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Elizabeth R. Haynes
The birth of Elizabeth Ross Haynes in 1883 is marked on this date. She was a Black activist, writer, and administrator.
She was born in Lowndes County, AL, the daughter of prosperous farmers Henry and Mary Cames Ross. Elizabeth Ross was class valedictorian at State Normal School of Montgomery, and she received an A. B. degree from Fisk University in 1903. She got her M. A. in sociology from Columbia University in 1923. Haynes’ 1923 Master’s thesis "Unsung Hero's" was the most comprehensive study of Black women in America until the 1970s.
In 1910, Ross married George E. Haynes, a sociologist and co-founder of the Urban League, and they had one son. The couple found commonalities in racial uplift, women’s rights, and survey research.
Ross was a persuasive advocate of improved social conditions and services job training for urban Black workers. She took a realistic approach to better race relations, accepting segregated social agencies as long as Black professionals staffed them. Often this would put her at odds with more militant leaders, but it also made Haynes an essential link between white reform groups and Black women’s groups. From 1908, Haynes was the YWCA’s student secretary for work among colored women.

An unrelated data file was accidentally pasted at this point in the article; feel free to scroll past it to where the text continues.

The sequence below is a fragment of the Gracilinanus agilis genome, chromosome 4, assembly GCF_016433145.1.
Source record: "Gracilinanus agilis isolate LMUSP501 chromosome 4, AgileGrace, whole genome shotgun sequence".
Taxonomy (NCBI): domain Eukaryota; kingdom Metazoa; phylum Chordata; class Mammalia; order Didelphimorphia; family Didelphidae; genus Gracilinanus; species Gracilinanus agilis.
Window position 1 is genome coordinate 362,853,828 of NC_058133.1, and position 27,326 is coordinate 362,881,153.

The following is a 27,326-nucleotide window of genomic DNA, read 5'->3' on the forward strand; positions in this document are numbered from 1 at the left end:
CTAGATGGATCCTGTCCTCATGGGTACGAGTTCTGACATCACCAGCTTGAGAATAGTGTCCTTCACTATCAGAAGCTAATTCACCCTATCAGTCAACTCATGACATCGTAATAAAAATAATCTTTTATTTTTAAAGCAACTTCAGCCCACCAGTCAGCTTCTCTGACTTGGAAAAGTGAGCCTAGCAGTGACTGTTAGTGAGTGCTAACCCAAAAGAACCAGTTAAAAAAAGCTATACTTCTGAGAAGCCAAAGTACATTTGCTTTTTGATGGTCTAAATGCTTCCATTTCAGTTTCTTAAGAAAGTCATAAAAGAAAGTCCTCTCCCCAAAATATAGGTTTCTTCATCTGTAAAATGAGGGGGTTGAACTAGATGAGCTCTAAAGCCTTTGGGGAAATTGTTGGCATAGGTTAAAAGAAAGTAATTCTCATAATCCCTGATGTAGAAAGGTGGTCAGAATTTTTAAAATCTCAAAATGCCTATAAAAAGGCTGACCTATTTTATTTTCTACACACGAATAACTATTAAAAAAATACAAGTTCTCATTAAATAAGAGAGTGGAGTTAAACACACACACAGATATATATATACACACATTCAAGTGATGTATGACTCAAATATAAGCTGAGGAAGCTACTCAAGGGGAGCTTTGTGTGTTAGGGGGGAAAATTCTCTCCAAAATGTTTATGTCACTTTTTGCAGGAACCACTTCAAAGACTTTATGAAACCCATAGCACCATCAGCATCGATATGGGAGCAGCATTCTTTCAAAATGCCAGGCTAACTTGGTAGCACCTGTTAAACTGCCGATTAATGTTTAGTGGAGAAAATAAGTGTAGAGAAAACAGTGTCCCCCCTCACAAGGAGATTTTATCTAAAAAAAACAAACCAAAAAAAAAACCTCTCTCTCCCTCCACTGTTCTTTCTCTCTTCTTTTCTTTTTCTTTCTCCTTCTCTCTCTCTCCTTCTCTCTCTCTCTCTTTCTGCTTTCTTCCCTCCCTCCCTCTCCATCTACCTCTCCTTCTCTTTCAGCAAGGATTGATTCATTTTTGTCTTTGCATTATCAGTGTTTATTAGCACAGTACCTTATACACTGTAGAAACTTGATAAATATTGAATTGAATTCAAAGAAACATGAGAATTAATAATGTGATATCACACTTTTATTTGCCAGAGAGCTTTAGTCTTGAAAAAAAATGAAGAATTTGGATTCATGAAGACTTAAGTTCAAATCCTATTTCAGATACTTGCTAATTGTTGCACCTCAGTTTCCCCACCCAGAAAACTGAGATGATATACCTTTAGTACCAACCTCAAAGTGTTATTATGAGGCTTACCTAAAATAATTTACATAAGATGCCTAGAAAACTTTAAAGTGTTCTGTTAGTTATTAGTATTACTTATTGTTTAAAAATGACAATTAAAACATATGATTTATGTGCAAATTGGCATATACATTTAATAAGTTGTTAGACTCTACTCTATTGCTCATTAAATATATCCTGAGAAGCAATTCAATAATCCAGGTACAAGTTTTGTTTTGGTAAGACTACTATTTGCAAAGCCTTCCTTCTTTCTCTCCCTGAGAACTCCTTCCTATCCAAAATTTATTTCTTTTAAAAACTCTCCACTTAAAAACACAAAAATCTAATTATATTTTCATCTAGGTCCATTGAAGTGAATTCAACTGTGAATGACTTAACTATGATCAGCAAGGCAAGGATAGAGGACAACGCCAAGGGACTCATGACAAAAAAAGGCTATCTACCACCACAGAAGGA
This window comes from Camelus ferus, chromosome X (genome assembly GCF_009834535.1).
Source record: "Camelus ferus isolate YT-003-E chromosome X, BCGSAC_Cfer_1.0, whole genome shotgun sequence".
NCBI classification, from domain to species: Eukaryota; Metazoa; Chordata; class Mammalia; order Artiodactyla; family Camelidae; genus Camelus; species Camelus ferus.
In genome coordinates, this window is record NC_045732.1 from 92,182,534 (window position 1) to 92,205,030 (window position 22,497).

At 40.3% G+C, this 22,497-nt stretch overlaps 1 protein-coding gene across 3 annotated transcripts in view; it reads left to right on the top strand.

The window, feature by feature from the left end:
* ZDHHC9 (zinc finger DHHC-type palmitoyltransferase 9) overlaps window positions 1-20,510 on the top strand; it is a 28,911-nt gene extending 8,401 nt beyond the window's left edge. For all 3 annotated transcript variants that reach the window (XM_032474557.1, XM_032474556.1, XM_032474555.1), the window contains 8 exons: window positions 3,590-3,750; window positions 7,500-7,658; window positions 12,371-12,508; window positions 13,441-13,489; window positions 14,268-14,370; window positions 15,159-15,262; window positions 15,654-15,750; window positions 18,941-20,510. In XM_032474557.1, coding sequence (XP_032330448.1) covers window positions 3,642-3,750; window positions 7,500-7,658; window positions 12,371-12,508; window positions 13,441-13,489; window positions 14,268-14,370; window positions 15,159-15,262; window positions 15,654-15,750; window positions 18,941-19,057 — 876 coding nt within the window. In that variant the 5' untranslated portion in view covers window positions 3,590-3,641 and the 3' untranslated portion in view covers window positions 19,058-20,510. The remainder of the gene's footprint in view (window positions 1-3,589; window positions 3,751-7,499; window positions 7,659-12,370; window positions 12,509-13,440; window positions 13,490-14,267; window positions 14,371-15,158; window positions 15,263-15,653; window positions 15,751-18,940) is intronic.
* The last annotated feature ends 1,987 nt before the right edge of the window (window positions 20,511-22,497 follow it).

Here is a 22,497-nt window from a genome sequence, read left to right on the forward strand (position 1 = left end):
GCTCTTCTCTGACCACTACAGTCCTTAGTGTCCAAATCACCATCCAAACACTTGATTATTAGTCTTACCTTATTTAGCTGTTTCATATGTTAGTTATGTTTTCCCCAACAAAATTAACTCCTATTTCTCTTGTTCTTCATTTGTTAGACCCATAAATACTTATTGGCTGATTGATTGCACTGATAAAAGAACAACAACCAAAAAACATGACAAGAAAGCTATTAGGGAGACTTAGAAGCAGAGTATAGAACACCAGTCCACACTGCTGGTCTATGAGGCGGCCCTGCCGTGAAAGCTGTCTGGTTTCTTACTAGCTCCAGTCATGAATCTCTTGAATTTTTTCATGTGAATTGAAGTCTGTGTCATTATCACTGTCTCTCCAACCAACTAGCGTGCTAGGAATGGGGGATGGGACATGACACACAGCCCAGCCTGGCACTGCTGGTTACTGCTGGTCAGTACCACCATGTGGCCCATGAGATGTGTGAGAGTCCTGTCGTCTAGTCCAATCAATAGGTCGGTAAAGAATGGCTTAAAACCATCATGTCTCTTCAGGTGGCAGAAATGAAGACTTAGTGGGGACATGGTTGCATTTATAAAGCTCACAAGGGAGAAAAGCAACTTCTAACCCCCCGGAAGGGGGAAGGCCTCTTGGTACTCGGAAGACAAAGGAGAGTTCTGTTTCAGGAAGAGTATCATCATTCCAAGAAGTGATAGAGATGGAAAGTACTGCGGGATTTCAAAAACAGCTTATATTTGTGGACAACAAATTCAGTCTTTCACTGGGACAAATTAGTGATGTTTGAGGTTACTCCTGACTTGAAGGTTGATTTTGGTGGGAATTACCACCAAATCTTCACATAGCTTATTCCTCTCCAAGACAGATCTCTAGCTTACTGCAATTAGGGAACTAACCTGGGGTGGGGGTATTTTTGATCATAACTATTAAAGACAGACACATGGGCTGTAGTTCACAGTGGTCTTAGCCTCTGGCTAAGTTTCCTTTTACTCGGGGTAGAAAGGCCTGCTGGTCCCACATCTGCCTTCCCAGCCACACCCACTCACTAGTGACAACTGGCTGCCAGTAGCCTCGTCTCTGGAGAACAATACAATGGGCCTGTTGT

Her efforts over a two-year period increased the number of Black YWCAs. In 1922, she became the first Black person on the Y’s national board (a position she held until 1934). She was a New Deal Democrat, becoming a co-leader of Harlem’s 21st Assembly District in 1935. Haynes was member of the colored division of the national Democratic speaker’s bureau in 1936, and the only woman appointed to the State Temporary Commission on the condition of the urban colored population in 1937.
She also wrote "The Black Boy of Atlanta" in 1952. Elizabeth Haynes died on October 26, 1953 in New York City.
Black Women in America: An Historical Encyclopedia
Volumes 1 and 2, edited by Darlene Clark Hine
Copyright 1993, Carlson Publishing Inc., Brooklyn, New York